‘On the internet, nobody knows you’re a dog’, one canine advises another as they sit at a desk in a cartoon created by Peter Steiner in 1993 for The New Yorker magazine (Cavna, 2013). The cartoon’s iconic, eight-word line is frequently touted as a warning about the deceptive powers of the Internet: someone can be anyone in the online world. But when I look at my social media feeds, I’m struck by how many of the accounts I’m connected with are actually of dogs…. by dogs. It seems that nowadays, on the Internet, everybody likes a dog, and in a world where ordinary people are finding fame as Social Media Influencers (SMIs), being a dog online is becoming a lucrative and viable career.
Evie, my nine-year-old Labrador, is damn cute. She’s photogenic and has a distinct personality that has made her popular with friends and colleagues. In response to requests for ‘Evie stories’, I’ve started to build her an online persona through our shared Instagram account: The_Lacey.
As an avid follower of a number of ‘Instafamous’ pets, such as Tuna the Chiweenie and Jinkee the Red Toy Poodle, I’m now imagining a bigger future for Evie. However, in order to elevate her from average suburban Labrador to superstar pet Influencer, I needed to understand exactly what a Social Media Influencer is. Listen to the following podcast to discover what I learned:
Currently, Evie is best described as a ‘micro-celebrity’ (Marwick 2016, p 337) but on more of a micro-micro-micro scale. Her follower count of 102 is a long way from that of ultra-famous Internet dogs, such as Boo the Pomeranian. Boo, believed to be the first dog to hit the social media big time, is followed by around 17 million people (Moreau 2017). But Evie’s followers are steadily climbing and include a couple international dogs of modest celebrity status and some local pet supplies companies. While it may be easy to cast me aside as some crazy stage-mum, I’m not alone. It is claimed that 10% of pet owners have a social media account especially for their pet (Hutchinson 2014). Instagram is the favoured platform for four (or two) legged wannabe stars. Its photo-focused format is perfect for communication the lifestyle and endearments of ‘those who can’t actually talk for themselves’ (Purtill 2016, para 12).
It’s not just pushy fur-parents who are responsible for the rise of the pet Influencers. Brands are also seeking out these cute and engaging superstars. Compared to human Influencers, animals offer greater consistency and reliability, and are authentic and incapable of misrepresenting facts (Hutchinson 2014). As Purtill (2016, para 22) succinctly summarises, ‘they are adorable, silent, and perfect’. For their owners, these qualities are translating into serious income. In America, ‘dogs can fetch anywhere from $2,000 to $10,000 per sponsored post’ (Birkner 2016, para 2). Pets are faces of luxury car companies, designer clothing labels, animal welfare causes and are even establishing their own lines of products (Purtill 2016). Such is the demand, management agencies specifically for pets of social media fame are springing up, and in Australia too.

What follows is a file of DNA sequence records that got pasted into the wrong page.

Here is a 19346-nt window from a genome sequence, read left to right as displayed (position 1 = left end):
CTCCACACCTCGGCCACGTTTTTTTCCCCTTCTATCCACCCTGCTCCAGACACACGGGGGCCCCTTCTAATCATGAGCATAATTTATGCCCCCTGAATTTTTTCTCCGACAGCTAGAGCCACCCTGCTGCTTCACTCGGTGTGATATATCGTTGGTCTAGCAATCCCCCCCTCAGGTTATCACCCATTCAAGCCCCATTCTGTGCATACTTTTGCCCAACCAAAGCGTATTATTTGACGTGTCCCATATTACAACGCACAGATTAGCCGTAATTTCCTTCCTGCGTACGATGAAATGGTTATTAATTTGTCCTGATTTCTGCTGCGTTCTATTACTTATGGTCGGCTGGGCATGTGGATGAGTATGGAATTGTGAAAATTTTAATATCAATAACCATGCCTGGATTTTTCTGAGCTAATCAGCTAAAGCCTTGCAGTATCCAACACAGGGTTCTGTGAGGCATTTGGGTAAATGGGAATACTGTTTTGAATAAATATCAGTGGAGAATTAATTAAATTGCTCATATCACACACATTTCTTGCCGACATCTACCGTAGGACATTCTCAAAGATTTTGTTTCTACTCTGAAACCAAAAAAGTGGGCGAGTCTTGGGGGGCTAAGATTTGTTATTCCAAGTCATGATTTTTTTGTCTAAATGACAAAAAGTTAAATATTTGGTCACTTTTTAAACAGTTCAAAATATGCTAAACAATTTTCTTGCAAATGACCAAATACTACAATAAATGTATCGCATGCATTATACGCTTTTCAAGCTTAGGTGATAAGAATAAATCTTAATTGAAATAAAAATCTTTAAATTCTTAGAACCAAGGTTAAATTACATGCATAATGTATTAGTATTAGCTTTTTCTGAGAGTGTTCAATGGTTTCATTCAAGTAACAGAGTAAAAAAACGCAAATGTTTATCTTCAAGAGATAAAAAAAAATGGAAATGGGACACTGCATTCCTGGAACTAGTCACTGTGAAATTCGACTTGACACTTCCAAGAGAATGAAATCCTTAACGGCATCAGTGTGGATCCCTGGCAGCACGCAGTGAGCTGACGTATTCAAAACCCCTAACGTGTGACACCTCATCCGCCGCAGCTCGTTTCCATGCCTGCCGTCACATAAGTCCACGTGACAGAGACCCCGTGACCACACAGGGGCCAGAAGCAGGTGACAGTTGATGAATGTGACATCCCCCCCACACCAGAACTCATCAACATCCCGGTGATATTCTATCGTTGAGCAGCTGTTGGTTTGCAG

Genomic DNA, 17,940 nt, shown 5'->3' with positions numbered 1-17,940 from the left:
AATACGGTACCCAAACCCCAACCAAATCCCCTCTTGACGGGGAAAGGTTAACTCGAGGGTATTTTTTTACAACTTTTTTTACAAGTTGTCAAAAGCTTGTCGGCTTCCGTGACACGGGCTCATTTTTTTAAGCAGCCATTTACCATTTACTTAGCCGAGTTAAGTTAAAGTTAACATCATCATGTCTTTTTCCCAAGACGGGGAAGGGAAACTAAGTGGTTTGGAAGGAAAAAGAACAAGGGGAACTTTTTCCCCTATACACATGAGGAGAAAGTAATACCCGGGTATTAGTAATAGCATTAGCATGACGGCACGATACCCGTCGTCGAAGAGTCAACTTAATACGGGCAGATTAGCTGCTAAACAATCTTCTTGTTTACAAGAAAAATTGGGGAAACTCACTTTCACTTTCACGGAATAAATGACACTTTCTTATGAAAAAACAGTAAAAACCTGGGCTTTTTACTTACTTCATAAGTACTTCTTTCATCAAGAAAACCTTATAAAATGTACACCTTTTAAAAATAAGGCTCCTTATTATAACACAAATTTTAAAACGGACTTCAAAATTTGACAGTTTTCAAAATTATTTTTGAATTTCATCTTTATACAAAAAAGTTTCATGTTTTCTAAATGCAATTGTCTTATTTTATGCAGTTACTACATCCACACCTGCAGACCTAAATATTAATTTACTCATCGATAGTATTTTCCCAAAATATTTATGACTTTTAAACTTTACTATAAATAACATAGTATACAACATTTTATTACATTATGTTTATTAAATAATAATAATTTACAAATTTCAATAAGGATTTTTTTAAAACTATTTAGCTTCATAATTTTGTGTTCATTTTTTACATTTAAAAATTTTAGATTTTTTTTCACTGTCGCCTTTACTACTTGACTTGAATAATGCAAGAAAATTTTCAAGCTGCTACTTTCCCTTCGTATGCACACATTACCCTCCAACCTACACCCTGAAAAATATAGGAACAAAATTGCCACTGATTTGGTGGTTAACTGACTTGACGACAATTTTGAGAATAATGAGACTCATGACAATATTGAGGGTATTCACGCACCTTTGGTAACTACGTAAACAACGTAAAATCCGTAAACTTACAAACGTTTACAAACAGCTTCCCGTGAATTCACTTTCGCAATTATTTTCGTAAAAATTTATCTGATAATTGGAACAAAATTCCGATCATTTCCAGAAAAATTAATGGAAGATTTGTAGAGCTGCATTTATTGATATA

However, just like their human counterparts, being a Social Media Influencer is hard work for pets (and their owners). An online persona or personal brand needs to be established and carefully maintained. Dogs might be considered authentic because they can’t help but be themselves, but performativity is still prioritised over the true self (Marwick 206, p 347). The pet Influencer is just as stylised and edited as the human one (Purtill 2016). Pikelet Butterwiggle Stoll, for example may be a bandy-legged rescue staffy but he’s one with a photographer ‘Ma’ and an extensive and fashionable wardrobe. Unfortunately Evie has neither of these. But she does have a owner (me) who is gaining an understanding that to achieve her (my) dreams of Instafame there is some serious work to be done. I need to continue to cultivate her online persona in a consistent and regular manner. I need to identify brands that reflect her values and interests. Most importantly I need to make sure she engages with a loyal base of followers, rather than just building numbers and seeking likes. Will you help us? Join the #LabradorEvie club at The_Lacey.
Feature image: Labrador Evie, photograph by Linda Lacey, 26 May 2016.
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